Dawg On-It Trucking Pawedcast

Brendan Dawson, Accident Plan

December 18, 2020 Chris Harris, The Safety Dawg Season 1 Episode 44
Dawg On-It Trucking Pawedcast
Brendan Dawson, Accident Plan
Chapters
Dawg On-It Trucking Pawedcast
Brendan Dawson, Accident Plan
Dec 18, 2020 Season 1 Episode 44
Chris Harris, The Safety Dawg

You can Brendan Here:

AccidentPlan.com (Crash Call Boogie)

[email protected]

Brendan Dawson - LinkedIn

AccidentPlan - LinkedIn

AccidentPlan - Facebook

AccidentPlan - YouTube

Madgaines Live, Cassandra Gaines: https://www.youtube.com/watch?v=mMRPhmMKc8E

Show Notes Transcript

You can Brendan Here:

AccidentPlan.com (Crash Call Boogie)

[email protected]

Brendan Dawson - LinkedIn

AccidentPlan - LinkedIn

AccidentPlan - Facebook

AccidentPlan - YouTube

Madgaines Live, Cassandra Gaines: https://www.youtube.com/watch?v=mMRPhmMKc8E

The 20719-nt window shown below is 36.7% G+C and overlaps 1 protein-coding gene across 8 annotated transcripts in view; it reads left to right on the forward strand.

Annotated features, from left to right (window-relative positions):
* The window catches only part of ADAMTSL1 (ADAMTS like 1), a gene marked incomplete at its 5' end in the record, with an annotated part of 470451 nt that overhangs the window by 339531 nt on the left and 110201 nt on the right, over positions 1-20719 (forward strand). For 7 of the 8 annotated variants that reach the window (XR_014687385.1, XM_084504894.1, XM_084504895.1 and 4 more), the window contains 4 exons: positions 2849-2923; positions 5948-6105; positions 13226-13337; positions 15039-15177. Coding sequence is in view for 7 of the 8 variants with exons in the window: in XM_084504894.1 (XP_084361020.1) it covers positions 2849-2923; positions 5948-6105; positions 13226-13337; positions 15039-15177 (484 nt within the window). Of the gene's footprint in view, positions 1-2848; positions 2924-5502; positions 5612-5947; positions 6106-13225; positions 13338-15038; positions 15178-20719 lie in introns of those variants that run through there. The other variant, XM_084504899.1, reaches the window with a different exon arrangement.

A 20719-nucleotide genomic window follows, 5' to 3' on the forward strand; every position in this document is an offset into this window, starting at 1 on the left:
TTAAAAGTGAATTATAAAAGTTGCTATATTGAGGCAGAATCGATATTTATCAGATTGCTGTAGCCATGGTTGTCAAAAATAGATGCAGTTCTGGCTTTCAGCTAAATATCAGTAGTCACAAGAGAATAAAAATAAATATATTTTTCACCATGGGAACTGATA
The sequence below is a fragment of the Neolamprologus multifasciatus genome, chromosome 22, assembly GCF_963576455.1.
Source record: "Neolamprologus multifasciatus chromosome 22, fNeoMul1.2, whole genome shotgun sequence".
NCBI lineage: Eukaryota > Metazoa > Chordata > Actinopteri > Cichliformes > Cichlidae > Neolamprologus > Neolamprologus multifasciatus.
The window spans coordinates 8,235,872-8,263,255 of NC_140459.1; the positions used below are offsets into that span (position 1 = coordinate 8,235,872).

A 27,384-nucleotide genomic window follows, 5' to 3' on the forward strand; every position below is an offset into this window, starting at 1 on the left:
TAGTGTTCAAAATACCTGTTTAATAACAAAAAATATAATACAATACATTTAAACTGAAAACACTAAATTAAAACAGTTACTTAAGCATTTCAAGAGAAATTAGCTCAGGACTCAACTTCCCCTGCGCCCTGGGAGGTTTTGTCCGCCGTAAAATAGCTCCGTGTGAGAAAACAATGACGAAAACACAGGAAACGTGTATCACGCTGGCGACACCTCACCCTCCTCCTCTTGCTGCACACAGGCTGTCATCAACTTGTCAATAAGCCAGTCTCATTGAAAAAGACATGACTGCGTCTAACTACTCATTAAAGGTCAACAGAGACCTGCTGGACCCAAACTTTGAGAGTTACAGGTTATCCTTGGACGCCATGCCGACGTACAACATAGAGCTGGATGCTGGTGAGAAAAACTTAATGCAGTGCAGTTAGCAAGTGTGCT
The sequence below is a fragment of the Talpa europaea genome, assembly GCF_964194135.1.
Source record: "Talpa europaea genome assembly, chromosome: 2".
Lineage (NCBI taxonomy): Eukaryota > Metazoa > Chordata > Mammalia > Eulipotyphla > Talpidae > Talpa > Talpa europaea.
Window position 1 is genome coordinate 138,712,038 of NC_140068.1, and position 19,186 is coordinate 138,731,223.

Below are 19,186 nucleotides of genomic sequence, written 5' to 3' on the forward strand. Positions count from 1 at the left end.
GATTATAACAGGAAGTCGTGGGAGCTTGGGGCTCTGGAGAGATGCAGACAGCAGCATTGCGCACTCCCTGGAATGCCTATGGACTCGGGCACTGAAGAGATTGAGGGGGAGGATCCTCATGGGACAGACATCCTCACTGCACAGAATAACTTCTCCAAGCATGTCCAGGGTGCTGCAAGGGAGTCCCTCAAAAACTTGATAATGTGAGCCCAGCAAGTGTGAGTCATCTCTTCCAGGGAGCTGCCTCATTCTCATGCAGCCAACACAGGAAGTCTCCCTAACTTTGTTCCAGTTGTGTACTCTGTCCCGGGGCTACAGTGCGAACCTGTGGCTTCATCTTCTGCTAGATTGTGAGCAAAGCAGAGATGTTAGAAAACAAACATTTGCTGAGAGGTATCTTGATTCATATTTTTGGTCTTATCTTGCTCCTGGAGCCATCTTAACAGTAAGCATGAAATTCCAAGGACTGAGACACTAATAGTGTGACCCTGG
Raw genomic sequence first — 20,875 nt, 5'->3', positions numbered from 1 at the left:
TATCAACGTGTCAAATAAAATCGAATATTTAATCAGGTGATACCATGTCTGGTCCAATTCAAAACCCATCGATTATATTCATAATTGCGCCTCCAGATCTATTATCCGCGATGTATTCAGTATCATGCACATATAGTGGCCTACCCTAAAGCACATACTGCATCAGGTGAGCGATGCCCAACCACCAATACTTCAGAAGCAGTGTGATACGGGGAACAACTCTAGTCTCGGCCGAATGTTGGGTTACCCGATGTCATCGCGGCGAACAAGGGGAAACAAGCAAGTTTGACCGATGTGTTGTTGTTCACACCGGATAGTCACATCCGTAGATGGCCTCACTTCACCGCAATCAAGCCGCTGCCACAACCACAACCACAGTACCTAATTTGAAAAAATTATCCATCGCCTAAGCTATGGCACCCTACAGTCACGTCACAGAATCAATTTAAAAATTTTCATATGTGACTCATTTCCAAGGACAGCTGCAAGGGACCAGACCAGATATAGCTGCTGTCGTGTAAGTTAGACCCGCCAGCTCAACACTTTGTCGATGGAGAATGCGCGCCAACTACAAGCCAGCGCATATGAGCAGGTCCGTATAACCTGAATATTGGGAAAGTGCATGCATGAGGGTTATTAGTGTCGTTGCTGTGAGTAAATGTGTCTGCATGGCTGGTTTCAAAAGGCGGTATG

All right. Sounds good. Welcome to another episode of theDawg On-It Trucking Pawedcast. My name is Chris Harris and I'm joined this week by Brendan Brendan Dawson. Welcome to the Dawg On-It Trucking Pawedcast. How are you? My friend. I'm very well. Thank you, Christian. Thanks for the honor of being on your, on your, on your show today. Hey, it's perfect. I'm I'm so excited. I, we met a couple of years ago, more than a couple four or five years ago when you came to Canada for the truck truck, world trade show, that's where we first met. And then recently I saw you on a podcast, Cassandra Gaines and Matt Gaines. I will put the link to this episode, to her episode in the show notes below, because it was a great watch just for the listeners and the viewers. There was a lawyer, there was Brendan and Cassandra is a lawyer. Is she not? She is a lawyer. She's a used to be on the defense counsel for Schneider national. And she is now focusing her own consultancy, her own legal, legal practice on a brokerage and cartel. And the whole thing, the three, and actually JD was there and J D works for, or works with Cassandra and just a ton of fun. It was a great interview talking about nuclear verdicts, I guess, but near the end, you dropped some bombs on there and I want to get into that, but not right now, but I, you, you talked briefly about the driver trainer and you talked briefly about truck driver pay. So I want our viewers and our listeners to hang in there, to listen to Brendan about those two subjects, but first Brendan Dawson, who in the heck are you tell our listeners about yourself? Well, thank you, Chris. I am the founder and CEO of a company called accident plan and accident plan is an accident management software that enables the driver at the scene of an accident to take control of the situation. Control the narrative, control the claim because when, when the trucking company gets in an accident or a driver gets in an accident, no matter what the driver is always the first and often the only person on the scene. So we've built and created a tool to help that driver manage the situation, maintain custody and control of the data and helps the motor carrier and their insurers to take an active position in the claim rather than a reactive position on the claim. All right, so you've got a software product revolving around collisions. What made you, or where did you get the idea them to do? Where's the need? Here's the thing Chris has before I started this company, I was in the, I was the director of transportation for a company here in Denver called the mobile TV group. And we provided mobile broadcasting services to the NBA, NHL and major league baseball. And so it was really, high-risk a high-risk situation with very complicated logistics. And I was going through risk management review with our insurer and they asked me, they said, well, you're, you've got great loss runs. You're doing a great job, but what worries you? And I said, well, what worries me is how do you manage accidents eighth, if it's my job to keep the company in a defensible position, and I've got somebody that's had an accident in some other part of the country, how am I supposed to deal with picking up this information and, and, and keeping the company in a defensible position and their answer would be one. The second was they sent me a big box of deeds. Everybody familiar with this, the accident kit, I see your lap there, Christian and inside the kid is this disposable 35 millimeter camera and a little plastic clip board with some forms. And there may have been a golf pencil. And when I sent these off all my trucks, when they would come back months later, I would find the, the, the, the zippered pouch full of nuts and bolts and fuses and spare lamps and things like that. And so the zipper pouch was actually more valuable than anything else. And I thought there's gotta be a better way. There has to be a way to tie this information all together with technology and bring it to the risk management team right away, rather than waiting weeks or days or months to get it. And so we built a software, a mobile software in the driver's hands. We asked that driver questions. And when the driver answers a question or takes a picture or records an interview, all that data shoots straight back to the network, so that the safety people, the risk management, people like yourself, then have the opportunity to see it in real time and make real time proactive defense decisions. So describe a little bit more about the software and exactly how it works. You talked about it takes pictures. Yep. I'm assuming it replaced that clipboard and the golf pencil. Is that right? That's correct. It's all of your basic crash management practices, all of your best practices that you're already teaching your clients. And we put it into a mobile software so that all the driver has to do when they, when they, when they first start, the situation is scroll, swipe, and tap. They, we walk them through the entire process. I can show you right here. It's very simple. They simply tap. We ask them a question that they tap the answer and then notifications go out to all the safety managers, all the risk people, all the insurance people. And then we just walk them through the situation with, you know, making sure they've called nine one one, making sure we want to know whether they're injured or not. We want to know whether anybody else is injured. So we asked the question, they tapped the answer, the answer, shoots back to the network. And everybody's in the know at the same time. That's awesome. I mean, it's gotta be a huge advantage to everyone. If I was managing an accident to know what the heck is going on, rather than having to wait sometimes hours before I talked to the driver. Sure. You wait sometimes hours. In fact, until that driver calls you, you don't even know that an accident has happened. And so that driver may, they, they don't, they don't necessarily remember what they learned in training or an orientation because they're under a great deal of stress. Even in a minor collision, they're under a lot of stress. And the one thing I know that all drivers have in common is that they're human. And as humans, when we get under stress, our cognitive thought tends to go out the window and we rely on our primitive brain thinking our fight or flight. So our job that action plan is to focus that driver's attention back onto the task at hand re-engage those cognitive thoughts. So, because in the past it was all done by telephone interview. So imagine Chris, you're on the phone and you're trying to take notes when the driver's on a cell connection, in some other part of the country with the wind blowing and snow falling, and other people tried to talk to them and they're trying to give you information. So you're only taking down part of the information and you can't hear everything. And then the driver gets distracted somewhere else. Well, this now helps them focus on what they have to do. It's just our training manual with a, with a process that they just follow simply and get the best information, because we believe that the defense starts now. It starts every day. Every time we turn the key to our truck or open the door to our shop, we should be thinking about that defense. And if we, if we start that every day, maybe we wouldn't be in such a serious insurance crisis right now. That's our philosophy, our tenant, our operating principles. So what, before we switched subjects, anything else we need to know about accident plan? And of course, we'll have a link to the website in the show notes below. So if you want to find out more about accident, plan, click the link down there, but Brendan, what else do we need to know? Well, here's the thing of, you know, trucking are your industry. Chris is now has now in recent years, seen a great advent of technology, but what I've learned both as a user of the technology and a producer of the technology is the technology is only as good as the people behind it. And so what we're building on top of accident plan is an organization called the trucking defense network where all of the defenders of the trucking company. And I mean, the, the risk managers, the safety people like yourself, the insurance carriers, the insurance brokers, the legal team, the forensics team all will need to know this information at the same time. So we're linked bringing these people into a group, representing the motor carriers within the group so that all of the appropriate people can respond. At the same time. We've got investigative ability to square up for a level three severity accident. Our investigators can go out and draw a circle on the map around that. And then we will scan all social media. That's taking place around that accident, further looking for additional witnesses, additional forensic evidence, locating traffic cameras, things like that. So we start building that defense file at the moment the accident happens. See, and that is what is missing so often in the fence is the missed opportunities because we waited too damn long to do any of this stuff. We it's it's, you know, part, we have to bear our own responsibility. And Chris, I mentioned that in, in the, in the conversation with Joe freedom and Cassandra, we have a habit of not wanting to admit that we have accidents. And so, as a result, we're constantly starting on the back foot. We're constantly, we're constantly backpedaling our defense and everybody, every sports fan knows that the best defense is a good offense. And so when we can start our offense, now we are ahead of the game. We want to get ahead of them. I don't know if you are familiar with the, the HTRI the American transportation research Institute. And they recently published a paper about the cause of nuclear verdicts. And in that report, they basically said the plaintiffs are far better organized. And they're well-oiled and they're well financed. The defense of trucking is a cost-based operation. And so we're always trying to control those costs, which are preventing us from mounting an adequate defense. And so we wanna, we don't wanna, we don't want to raise the cost of that defense. We're here to lower that cost and make the defense more effective. Yeah. And you mentioned Joe fried he on that Cassandra the show there, right? For the, Hey, this is Tommy, by the way. Hey Tommy. And for the, for our listeners, Tommy is a, a poodle, No, he's a doofus, a doofus. He's a doofus. He, but he, he found out I was going to be on the safety dog program and he says, well, I want to be there. So he showed up. There You go. I was going to say, Joe fried is a prosecuting attorney who takes the trucking companies to court. And he in our eyes is the bad guy. And again, I'll, I'll shout out to Cassandra. Cause that was a great show, Joe. And you talking about nuclear verdicts and how to avoid them. And the thing about Joe fried is yeah, we call him the bad guy. Cause he's, he's, he's the plaintiff attorney, but Joe is one of the good ones. Joe's a really stand up honorable man. He's an honorable man who is generous with his information. And he is also, as he will tell you a staunch advocate for trucking safety and we're all advocates for trucking safety. He's just on the other side of the bar. And so when, when an attorney like Joe fried will, will come on, sit down at the table and show his hand to everybody. It's an opportunity to learn. So I have nothing, but the highest respect for jewel free and it's free. He spells it like fried, but it's pronounced fried. And I have to keep reminding myself, he's a really outstanding guy. So he's not like these ugly billboard lawyers or the, or the daytime television lawyers, but he does specialize in trucking cases. And he is a model of not the enemy, but definitely the opposition. Yeah. And as you said, he is gracious to share his information. As I say, this interview that I recently watched with you and him on it was awesome. And I keep saying about, I'll put down the link because I think everybody in trucking should watch that because you and Joe dropped some good stuff in there, but one of the things that you said, and I want to ask you about, because it was right at the end of that interview and you didn't get a chance to expand on it. Driver pay, how is it that driver pay is impacting crashes or accidents? You know, Chris, when we talk about this, I run the risk of going, I run the risk of going up against my own clients. And so I have to proceed very carefully with this, but most drivers in certainly in the us, if not all of North America are paid by the mile, as everybody knows, you've got hours of service rules that limit the number of miles that driver can work in a day. And in what other industry, certainly in the United States is the, is the employer allowed to pay the driver by the piece and then limit the amount of work they can do. The only, the only industry that I know of in North America that allows people to be paid by the piece or commission, salespeople and commission salespeople are not limited in their, in their ability. So I think it's a fundamental problem in the model. I don't necessarily have a solution to it, but I think there's a solution out there. So the driver has an incentive to drive as much as they can, because as we say in trucking, if the wheels aren't turning your not earning. And so the model itself promotes fatigue, It absolutely does. And as you said, and I think today with, I don't know if, you know, certainly you're aware that in the state you've got ELD is already Canada. We are a boat to go ELD in June of 2021. It looks like. So it's going to be closely tracked. I think in the old days, this model of paying by the mile came up because we wanted the driver to be productive while, while they were out there. And I think some of us probably got paid by the hour and abused our employers. And therefore they came up with this rate model that ensured we were productive now with the ELD systems and the greater chance of not cheating anymore. Cause I think ELD is have smartened up a lot of the system where we can't run two log books anymore. It certainly has limited us in our earning capacities. So yeah, I think you're right. And you know, one of the ways you can do it is just pay the guys differently. Well, and I think we can solve two problems at once. Chris is the other problem is the so-called drivers shortage, which I personally believe is a myth. I don't think we have a driver shortage in the us. I think we've got a retention problem. And when you think about paying the driver by the mile and all of the time, the, the, the actual driving time at 11 hours is, is less than half the time that they're going to spend out there. And so the other 13 hours of the day, they're either in their sleeper or they're in the truck, stop eating bad food. And how do we expect people to earn a decent living, being away from life and, and, and doing that. So, you know, I think there's a solution out there. I just believe that we're so deeply entrenched in our current models, that, that we're powerless to change out of them. And there are one or two, at least I know of a couple, and it's not even a handful. It's a couple of carriers that pay their long haul truck drivers by the hour. There are some, but they're rare. Well, and how about a salary? You know, when I was, you know, and, and, and the, the general freight category of transportation was all new to me because when I, when I left the mobile TV group, all of my experience has been in specialty of specialty and private transport. And so maybe I've got a different perspective coming in from the outside, but you can, you know, if you take what you're going to pay that driver by the mile, and you convert that into an annual salary and throw in a bonus or two, I think that somehow you're, you're, you're going to come out ahead. And I do know a couple of companies in the U S that are paying their drivers by salary. So there are some private motor fleets up here that pay their drivers very well. And why is it that they can afford it? And I say, private, so they're moving, I'm thinking of a beer manufacturer, beer manufacturer, I guess they make beer and they move their own freight. And they, it is one of the premium jobs that a truck driver can get because they treat you so damn well. Well, why can't we copy that model outside of the private carrier and pay the drivers, what they deserve and well, Yeah, and I think there's, you know, the, the for hire carrier has pressures. They've got market pressures, they've got market pressures from other carriers who are willing to do it cheaper. And so I hear a lot about freight rates. I hear a lot about load boards and how, you know, at the beginning of COVID, there was so much capacity that nobody could make any money working, so they just stay parked. So there's, those pressures are very real, but as a, as an industry, and it's only as an industry that we can change them. Yeah. It's an you and I talking about it. We unfortunately can't change it. And I'm not sure how it's ever going to change, because it is so entrenched. And it's kind of like a radical idea to pay the driver or something else other than by the mile or by the load or by the ton. It's always seems to be by something as opposed to a real wage. Well, everything is, everything is a derivative. Every number is a derivatives of some other number. And so they're charging by the mile, but, and so they want to be paid by the mile so that the margin is clear. And I don't know the answer. I don't know the answer. I, the, I think the answer is clear in private trucking, because you can build that margin directly, but in, in for hire trucking, I think it's, it's very difficult. Not impossible, but difficult. Yeah. Yeah. And as you said, it's the pressures that those for the, for hire trucking companies are under the shipper, keeps wanting to ship it at a cheaper rate. They never check or seldom check safety scores and your past performance. As long as you got the cheapest rate, we'll give you the freight and go move it Well. And Chris, this is something else that, that, that in that conversation with Joe Freid uncovered is that there's a direct correlation. I believe there is a direct correlation between the retention problem and the insurance crisis, because when you're turning over your workforce at 95% on a good day, how much is it costing you to retrain them constantly and prepare them? We know that drivers in their first two years of experience are going to have most accidents it's statistically proven. Yep. And so it only seems to make sense to keep those drivers for more than two years. And so the savings is there when we're complaining about nuclear verdicts and the increase in nuclear verdicts and the non-renewal of insurance, or the 50% increasing premiums annually, their savings there to, to, to finance these other programs. Yeah. There are ways to go about it. That's for sure. Last question or last topic as we switch, you also mentioned something about driver trainers and trainers, their seat, or their relationship to the trainee, as part of the, We're talking about their physical relationship to the trainee. And here's, here's the thing. And now in that conversation with, on the mad gangs show, we, we talked about the Warner verdict and that came out about four years ago, where the, the Werner truck driving through West Texas in the snow, a rookie driver in the seat, traveling under the speed limit in foul weather. And this is what outraged everybody down here. Chris is a passenger vehicle traveling in the opposite direction on a limited access freeway, loses control, spins across the median and hit the, the Werner truck in the mid ships, right in the tank, I think, and it killed a child seriously injured. Another child is seriously injured. The mother now the driver was doing everything right, brought his truck to a controlled stop. And, but two things, and that, that they still sued. So there's one myth that says that if you're not at fault, you won't be sued. You can't be sued and that's a myth. But the other myth is they, they, they sued the company and they want a $90 million jump judgment. And they won that $90 million judgment on two counts. One of them was their policy that said the driver had the option to shut down in the, in the bad weather. And the other was that they had a trainer on board, but the trainer was in the bunk. And when the trainer is in the bottom, they're not training. They're not a trainer at all. They're a coat driver. We have, one of our clients is risk retention group for a group of motor carriers. And that when I attend their safety meetings, that's one of the main things they, they bring on when you have a trainer, that trainer has to be training, not sleeping, because if they're in the bunk, they're a co-driver. And so they lost that verdict, partly because the driver wasn't or the trainer wasn't in the front seat, but it was also a critical load, a time-sensitive load. So they were trying to get this load all the way to California. So the trainer was sleeping in the monk And he said, this isn't, this is in Texas. This is in Texas. And it was tried in Harris County, Texas, which is a very difficult legal environment. Well, Texas is a difficult legal environment. This is a very difficult legal environment. Yes. Rivals cook County up in Illinois. Yes, it does it, does they call it a, a hell hole? Yeah. Now the other thing you just mentioned that you hadn't talked about before was the policy and how important policies are to trucking companies using the policy was that the driver could stop. Is that how you worded it? It was something, it was something to that effect. I don't have the language right in the front of my head, but the lesson to be learned. And I recently watched your, your conversation about policy and what should and should not be in a policy. But the thing to remember is when you get into litigation and not, if you should be prepared for, when you get into litigation, your policies are going to come out. And if you find that, if they, if the plaintiff's attorney finds out that you were not following your own policies at the time of the accident, they will hang you up. And so whatever policy language you choose to put in your employee handbook, you better follow it. And you better be following it all the times. So choose language that you can manage and choose language that is specific enough to keep you safe, but ambiguous enough to not be used against you. All right. Can you say that whole thing again, because I want to make sure that the listeners heard what you said about policies and how they can either work for you or against you. No, they can do both. So the policy language that you put in there, if your policy says, when the weather gets bad, you shut down And your driver and you instruct your driver to drive through bad weather. And that driver has an accident. The plaintiff has the, all of the information is discoverable in court and they will come back and they'll read your policy to you and say, your policy says this, right. And what were you doing at the time? You know, w w why didn't you follow your own policy? So once the jury found out that Werner didn't follow their own policy, you're done. It's, it's, it's a, it's a, it's a pointless verdict. There's an attorney out of Pennsylvania named Doug Marcello, who recently, you know, Doug, he put together a video on this, and he actually did a mock trial. And he hired actors to do it where he very clearly explains in the, he shows, he demonstrates in a mock trial setting, what this would look like. And it was just squirm or Chris, it was just squirm worthy because the poor, the poor safety manager and the safety manager I've been there. You've been there. We're just trying to get the job done. And so they're like, I don't know why. And it's over at his fodder for big verdicts right there. Yeah. It's amazing. Brendan. I want to say, thank you so much for coming on the show. It is enlightening. Kind of have to ask you to come back one day soon, because there's a lot more that we can talk about. One, I think accident plan is an awesome product. And again, the link is going to be in the show notes below, but more importantly, your experience and your knowledge about the courts and how different things can be used is awesome. And I got to believe you have a lot of stories that we didn't get into because of accident plan that you could share. Of course, leave the names out. Sure. I would like that. And thank you, Chris. I really appreciate the opportunity to come on with you and have these conversations. These, these conversations need to be had, and they need to be had over and over and over again. So I really appreciate the work you're doing, getting the words out there and helping these motor carriers to survive. Okay. I appreciate it. And your contact info is also in the show notes below in case somebody wants to reach out to you. So I thank you so much. Thank you, sir. Have a great day, everybody. And with that, I'm going to hit finish. I hope you love the show as much as I did, please leave us a, like a thumbs up a review, a comment, a rating. Thank you so much. And I do really appreciate your time and join us again next week for another exciting <inaudible>.